Issue Nov Dec 15
When owners of the popular Toyota Camry or Subaru Legacy and Outback settle into their cars, the comfort they experience is the result of work performed in Frankfort, Ind., and Murfreesboro, Tenn.
NHK Seating of America manufactures the seats for these exceedingly popular cars at both its Frankfort plant, which opened in 1988, and the Murfreesboro facility, which opened in 2010. The company expanded the Tennessee plant in 2013, investing $6.8 million in the facility. The expansion more than doubled the size of the workforce at the facility.
Two Key Clients
The company manufactures approximately 110,000 front and rear seat sets annually for Subaru and an additional 70,000 for the Toyota Camry, says Fred Myers, vice president of operations. Having two of the most popular auto manufacturers as clients is a significant benefit for the company. In fact, the Camry was the No. 1-selling car in the United States in 2014. The Subaru Legacy and Outback nearly doubled their sales in 2014 compared to 2013.
“We’re in a good position with our main customer being Subaru,” Myers says. “And what can you say about Toyota. They’re number one.” He doesn’t expect the popularity of Toyota to decline and believes Subaru will continue to gain marketshare. Both cars are known for their safety, reliability and dependability, he says. The design of the seats plays a large role in safety. “They’re a safety- critical item,” he says.
But not all seats are the same, which presents a challenge. “The seats have several different styles,” Myers says. For example, some automobiles come with standard, cloth-upholstered seats. Others, however, feature four-, six- or eight-way power seats, lumbar support, leather and heat, Myers says.
‘Beehive of Activity’
NHK Seating of America is a just-in-time (JIT) supplier and assembles the necessary seating at the same time the car is being painted. Once the seat sets are assembled, they are shipped to another location to be placed into the automobiles, Myers says. Seats are shipped from NHK Seating’s Frankfort facility about every two hours, he says.
The plants operate 16 to 18 hours a day and rely on two shifts to get the job done, Myers says. Subaru Outbacks and Legacy and Toyota Camry seats are shipped to the Subaru assembly plant in Lafayette, Ind. The Nissan seat components are sent to seat assembly plants in Murfreesboro and Canton, Miss.
The JIT manufacturing model makes for “a bee hive of activity,” Myers says, but tight scheduling and production-control measures ensure that the process stays on track. “We have good people,” he says. “We just let them do their thing, and it works very well.”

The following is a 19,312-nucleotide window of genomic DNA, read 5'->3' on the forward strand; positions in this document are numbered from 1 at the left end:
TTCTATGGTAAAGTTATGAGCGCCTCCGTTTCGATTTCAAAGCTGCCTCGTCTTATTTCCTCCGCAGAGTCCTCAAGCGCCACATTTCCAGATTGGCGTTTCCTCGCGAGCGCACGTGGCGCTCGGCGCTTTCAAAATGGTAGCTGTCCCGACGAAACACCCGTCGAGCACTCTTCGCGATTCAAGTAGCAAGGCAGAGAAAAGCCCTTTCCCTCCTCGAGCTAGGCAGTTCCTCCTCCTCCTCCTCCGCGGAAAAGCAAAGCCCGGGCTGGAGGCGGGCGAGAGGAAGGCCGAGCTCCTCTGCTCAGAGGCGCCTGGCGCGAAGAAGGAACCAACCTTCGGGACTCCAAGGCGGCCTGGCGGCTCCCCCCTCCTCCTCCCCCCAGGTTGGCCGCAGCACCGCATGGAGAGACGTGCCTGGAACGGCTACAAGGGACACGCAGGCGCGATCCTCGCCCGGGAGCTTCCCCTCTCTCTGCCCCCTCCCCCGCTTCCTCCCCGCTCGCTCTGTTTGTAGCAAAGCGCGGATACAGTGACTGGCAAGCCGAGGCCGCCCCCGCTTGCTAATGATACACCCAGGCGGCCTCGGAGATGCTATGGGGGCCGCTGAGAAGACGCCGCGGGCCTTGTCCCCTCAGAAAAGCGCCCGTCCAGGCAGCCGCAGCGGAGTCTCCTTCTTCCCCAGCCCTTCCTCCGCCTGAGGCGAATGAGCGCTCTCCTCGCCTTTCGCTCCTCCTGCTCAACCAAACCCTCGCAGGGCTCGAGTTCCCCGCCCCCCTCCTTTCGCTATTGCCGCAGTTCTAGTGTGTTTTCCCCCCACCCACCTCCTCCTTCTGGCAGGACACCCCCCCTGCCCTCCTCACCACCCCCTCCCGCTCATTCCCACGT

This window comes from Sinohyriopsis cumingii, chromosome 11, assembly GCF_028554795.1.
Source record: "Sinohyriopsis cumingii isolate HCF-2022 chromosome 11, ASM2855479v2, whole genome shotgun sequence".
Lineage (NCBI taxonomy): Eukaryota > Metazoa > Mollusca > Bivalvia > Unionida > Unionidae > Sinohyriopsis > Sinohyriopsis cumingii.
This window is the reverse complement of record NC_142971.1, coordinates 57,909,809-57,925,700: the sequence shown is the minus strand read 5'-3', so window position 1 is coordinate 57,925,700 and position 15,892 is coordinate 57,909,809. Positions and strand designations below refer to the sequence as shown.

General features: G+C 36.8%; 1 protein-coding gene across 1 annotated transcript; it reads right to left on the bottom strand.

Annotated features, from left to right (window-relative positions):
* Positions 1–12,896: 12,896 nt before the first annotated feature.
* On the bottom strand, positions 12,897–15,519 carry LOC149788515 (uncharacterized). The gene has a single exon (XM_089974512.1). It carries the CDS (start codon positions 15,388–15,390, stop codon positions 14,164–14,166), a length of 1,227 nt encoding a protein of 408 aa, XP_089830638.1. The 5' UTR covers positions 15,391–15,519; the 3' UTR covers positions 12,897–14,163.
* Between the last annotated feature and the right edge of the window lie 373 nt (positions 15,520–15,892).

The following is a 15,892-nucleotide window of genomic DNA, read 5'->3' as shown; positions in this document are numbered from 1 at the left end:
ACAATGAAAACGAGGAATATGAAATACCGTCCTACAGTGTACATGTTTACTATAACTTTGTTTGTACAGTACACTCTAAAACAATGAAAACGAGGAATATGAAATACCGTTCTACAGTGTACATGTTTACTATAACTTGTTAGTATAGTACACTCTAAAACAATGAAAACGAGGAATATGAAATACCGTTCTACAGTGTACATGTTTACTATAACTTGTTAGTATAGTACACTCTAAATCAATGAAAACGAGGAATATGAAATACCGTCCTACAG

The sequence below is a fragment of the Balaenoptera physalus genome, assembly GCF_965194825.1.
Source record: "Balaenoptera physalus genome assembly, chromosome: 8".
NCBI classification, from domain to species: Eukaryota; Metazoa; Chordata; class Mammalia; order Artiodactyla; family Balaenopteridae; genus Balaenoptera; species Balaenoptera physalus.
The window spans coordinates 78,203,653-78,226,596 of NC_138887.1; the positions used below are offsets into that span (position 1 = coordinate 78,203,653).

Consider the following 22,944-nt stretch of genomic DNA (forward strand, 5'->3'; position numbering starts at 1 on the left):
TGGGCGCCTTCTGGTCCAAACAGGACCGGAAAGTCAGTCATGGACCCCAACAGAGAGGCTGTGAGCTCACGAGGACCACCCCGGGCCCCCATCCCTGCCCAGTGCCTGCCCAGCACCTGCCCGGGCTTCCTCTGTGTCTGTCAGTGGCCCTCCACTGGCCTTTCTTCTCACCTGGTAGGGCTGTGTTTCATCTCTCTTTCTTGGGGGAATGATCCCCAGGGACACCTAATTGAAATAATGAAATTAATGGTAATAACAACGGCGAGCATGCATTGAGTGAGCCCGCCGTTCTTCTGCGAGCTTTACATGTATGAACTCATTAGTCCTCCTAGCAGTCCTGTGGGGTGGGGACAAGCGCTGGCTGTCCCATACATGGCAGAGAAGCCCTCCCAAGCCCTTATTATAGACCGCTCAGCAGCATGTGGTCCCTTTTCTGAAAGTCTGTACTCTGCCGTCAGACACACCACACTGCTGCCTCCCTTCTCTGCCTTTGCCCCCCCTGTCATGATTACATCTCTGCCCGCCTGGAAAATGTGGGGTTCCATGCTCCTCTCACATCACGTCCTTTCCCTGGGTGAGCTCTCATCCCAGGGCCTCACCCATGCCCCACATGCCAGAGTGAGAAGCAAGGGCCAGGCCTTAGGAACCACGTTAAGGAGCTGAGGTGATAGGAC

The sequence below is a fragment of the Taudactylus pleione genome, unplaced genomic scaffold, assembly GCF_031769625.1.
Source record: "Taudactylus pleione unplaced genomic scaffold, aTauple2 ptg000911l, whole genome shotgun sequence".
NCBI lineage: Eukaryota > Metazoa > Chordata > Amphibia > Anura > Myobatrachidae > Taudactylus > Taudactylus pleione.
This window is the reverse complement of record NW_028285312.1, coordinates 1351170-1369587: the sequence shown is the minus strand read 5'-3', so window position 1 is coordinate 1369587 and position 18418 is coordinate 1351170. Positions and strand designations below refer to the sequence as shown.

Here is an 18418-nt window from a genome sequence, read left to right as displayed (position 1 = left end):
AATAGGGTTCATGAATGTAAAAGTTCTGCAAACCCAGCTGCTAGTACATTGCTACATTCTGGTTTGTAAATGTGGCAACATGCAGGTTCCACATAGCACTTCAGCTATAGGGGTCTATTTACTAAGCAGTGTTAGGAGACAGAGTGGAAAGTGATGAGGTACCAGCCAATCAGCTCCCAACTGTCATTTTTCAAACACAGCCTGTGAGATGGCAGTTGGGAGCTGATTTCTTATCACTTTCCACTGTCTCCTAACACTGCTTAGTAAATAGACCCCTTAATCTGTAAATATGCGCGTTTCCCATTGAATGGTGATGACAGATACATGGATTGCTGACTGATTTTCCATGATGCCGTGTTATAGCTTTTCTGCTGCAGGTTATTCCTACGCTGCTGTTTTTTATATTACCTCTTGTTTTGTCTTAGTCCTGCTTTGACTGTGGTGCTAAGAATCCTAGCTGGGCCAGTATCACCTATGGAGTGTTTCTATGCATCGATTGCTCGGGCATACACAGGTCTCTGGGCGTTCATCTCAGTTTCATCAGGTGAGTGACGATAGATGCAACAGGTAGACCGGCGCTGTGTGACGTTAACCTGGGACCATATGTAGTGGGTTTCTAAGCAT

While robots are relied on for a significant portion of auto assembly, manufacturing seats remains a human endeavor, Myers says. “It takes a human being to put the trim cover on,” he says. Myers adds that employees are needed to perform the details of properly installing seating, such as ensuring that there are no wrinkles in the fabric. The company’s Tennessee facility, however, uses robots and programmable logic controllers for frame assembly.
Frankfort is a town of about 16,000 people located about one hour north of Indianapolis. NHK Seating of America is one of the town’s biggest employers, and many workers have been employed at the company for several years and are familiar with the process. “We’re a family oriented company,” Myers says.
The company strongly believes in collaboration and teamwork, Myers says. For example, representatives from each department get together once a week on the shop floor to exchange information and ideas. A variety of topics are discussed including progress on continuous improvement activities, sharing information, addressing issues and problem-solving. The weekly routine contributes to better quality, productivity and communication, he says.
NHK Seating of America strictly adheres to safety protocols to protect employees and improve productivity and quality, Myers says. The company offers extensive training programs that begin with new-hire training and continues throughout an employee’s tenure. Additionally, a training center located on the shop floor and cross-training sessions conducted in small groups help employees to advance and attain multiple skills.
Partners Play A Role
Myers credits the company’s partners with helping it succeed. “Plastic Solutions in particular have been a vendor for us since the early 1990s,” he says. “They have been very dependable and have gone to China and Japan as well as local shops to have tooling made for us. Their quality has been great. There have even been a couple times when their management has personally gone in on their own time, including weekend, to run parts for us if we had to meet impending deadlines or changes in schedules. ML Industries also has been a very good supplier for us.”
Additionally, he says, Precision Wire Forms, which manufacturers parts for automobile seats, and Alex Products Inc., which makes automotive seat frame components, have been valuable partners.
NHK Seating of America was founded in 1989 as a joint venture between NHK Spring Co. Ltd. of Yokohama, Japan, and Lear Corporation of Southfield, Mich.
The corporation was formed in the United States to utilize NHK and Lear Technology to manufacturer, assemble and distribute seating and other automotive parts to Japanese Automotive plants in North America. NHK Spring Co. acquired the company in 2006, and the name was changed from General Seating to NHK Seating of America at that time.